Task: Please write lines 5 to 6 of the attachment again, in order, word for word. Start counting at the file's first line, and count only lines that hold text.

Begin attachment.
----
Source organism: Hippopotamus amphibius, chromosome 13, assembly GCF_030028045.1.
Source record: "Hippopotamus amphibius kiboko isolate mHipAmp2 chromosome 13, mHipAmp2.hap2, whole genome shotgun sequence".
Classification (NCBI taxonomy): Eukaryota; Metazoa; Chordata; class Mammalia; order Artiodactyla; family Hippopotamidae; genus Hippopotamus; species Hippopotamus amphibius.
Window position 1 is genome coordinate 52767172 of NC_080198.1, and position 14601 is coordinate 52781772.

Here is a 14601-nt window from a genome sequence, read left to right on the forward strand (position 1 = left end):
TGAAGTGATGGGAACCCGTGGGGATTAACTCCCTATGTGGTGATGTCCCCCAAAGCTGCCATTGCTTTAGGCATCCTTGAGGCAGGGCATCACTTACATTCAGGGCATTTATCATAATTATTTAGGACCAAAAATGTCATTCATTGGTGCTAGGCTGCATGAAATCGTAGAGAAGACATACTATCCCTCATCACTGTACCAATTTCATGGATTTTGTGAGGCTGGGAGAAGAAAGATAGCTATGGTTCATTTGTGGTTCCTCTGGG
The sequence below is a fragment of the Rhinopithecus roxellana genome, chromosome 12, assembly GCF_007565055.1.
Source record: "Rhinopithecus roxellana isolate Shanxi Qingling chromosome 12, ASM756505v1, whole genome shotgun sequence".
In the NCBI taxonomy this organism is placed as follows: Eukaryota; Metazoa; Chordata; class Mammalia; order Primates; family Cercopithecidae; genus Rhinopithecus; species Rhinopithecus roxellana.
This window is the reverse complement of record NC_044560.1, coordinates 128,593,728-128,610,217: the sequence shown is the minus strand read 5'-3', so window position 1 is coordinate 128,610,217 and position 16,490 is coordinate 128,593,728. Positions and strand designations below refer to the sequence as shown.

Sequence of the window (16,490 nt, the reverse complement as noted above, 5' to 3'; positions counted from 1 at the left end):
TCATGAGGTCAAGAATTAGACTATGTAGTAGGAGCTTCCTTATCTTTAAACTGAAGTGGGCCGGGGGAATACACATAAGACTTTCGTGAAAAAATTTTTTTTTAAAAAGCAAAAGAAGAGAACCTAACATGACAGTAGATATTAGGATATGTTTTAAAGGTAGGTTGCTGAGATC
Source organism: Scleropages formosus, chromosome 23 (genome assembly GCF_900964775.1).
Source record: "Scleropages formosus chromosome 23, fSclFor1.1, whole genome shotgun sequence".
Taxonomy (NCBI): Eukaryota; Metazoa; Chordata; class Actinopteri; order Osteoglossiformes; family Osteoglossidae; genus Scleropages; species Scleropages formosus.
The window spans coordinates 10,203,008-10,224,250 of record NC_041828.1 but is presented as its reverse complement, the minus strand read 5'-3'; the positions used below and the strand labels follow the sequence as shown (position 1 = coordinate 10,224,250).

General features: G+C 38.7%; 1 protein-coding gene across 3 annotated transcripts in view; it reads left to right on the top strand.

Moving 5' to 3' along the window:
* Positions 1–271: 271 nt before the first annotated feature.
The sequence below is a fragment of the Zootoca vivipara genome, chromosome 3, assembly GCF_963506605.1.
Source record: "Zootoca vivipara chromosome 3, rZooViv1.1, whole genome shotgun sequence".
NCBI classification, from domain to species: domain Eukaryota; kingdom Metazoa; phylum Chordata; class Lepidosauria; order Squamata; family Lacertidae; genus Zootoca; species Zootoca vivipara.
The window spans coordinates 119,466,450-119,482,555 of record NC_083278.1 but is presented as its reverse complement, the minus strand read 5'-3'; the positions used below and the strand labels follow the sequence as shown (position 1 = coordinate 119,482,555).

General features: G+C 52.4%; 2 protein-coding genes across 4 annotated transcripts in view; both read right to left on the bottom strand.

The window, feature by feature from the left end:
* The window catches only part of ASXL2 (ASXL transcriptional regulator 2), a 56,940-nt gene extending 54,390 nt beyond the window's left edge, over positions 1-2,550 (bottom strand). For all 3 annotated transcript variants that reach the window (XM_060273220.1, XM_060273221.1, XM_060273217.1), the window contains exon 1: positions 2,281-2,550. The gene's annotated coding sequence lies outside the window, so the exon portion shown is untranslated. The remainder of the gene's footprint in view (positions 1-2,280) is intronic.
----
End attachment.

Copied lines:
Here is a 14601-nt window from a genome sequence, read left to right on the forward strand (position 1 = left end):
TGAAGTGATGGGAACCCGTGGGGATTAACTCCCTATGTGGTGATGTCCCCCAAAGCTGCCATTGCTTTAGGCATCCTTGAGGCAGGGCATCACTTACATTCAGGGCATTTATCATAATTATTTAGGACCAAAAATGTCATTCATTGGTGCTAGGCTGCATGAAATCGTAGAGAAGACATACTATCCCTCATCACTGTACCAATTTCATGGATTTTGTGAGGCTGGGAGAAGAAAGATAGCTATGGTTCATTTGTGGTTCCTCTGGG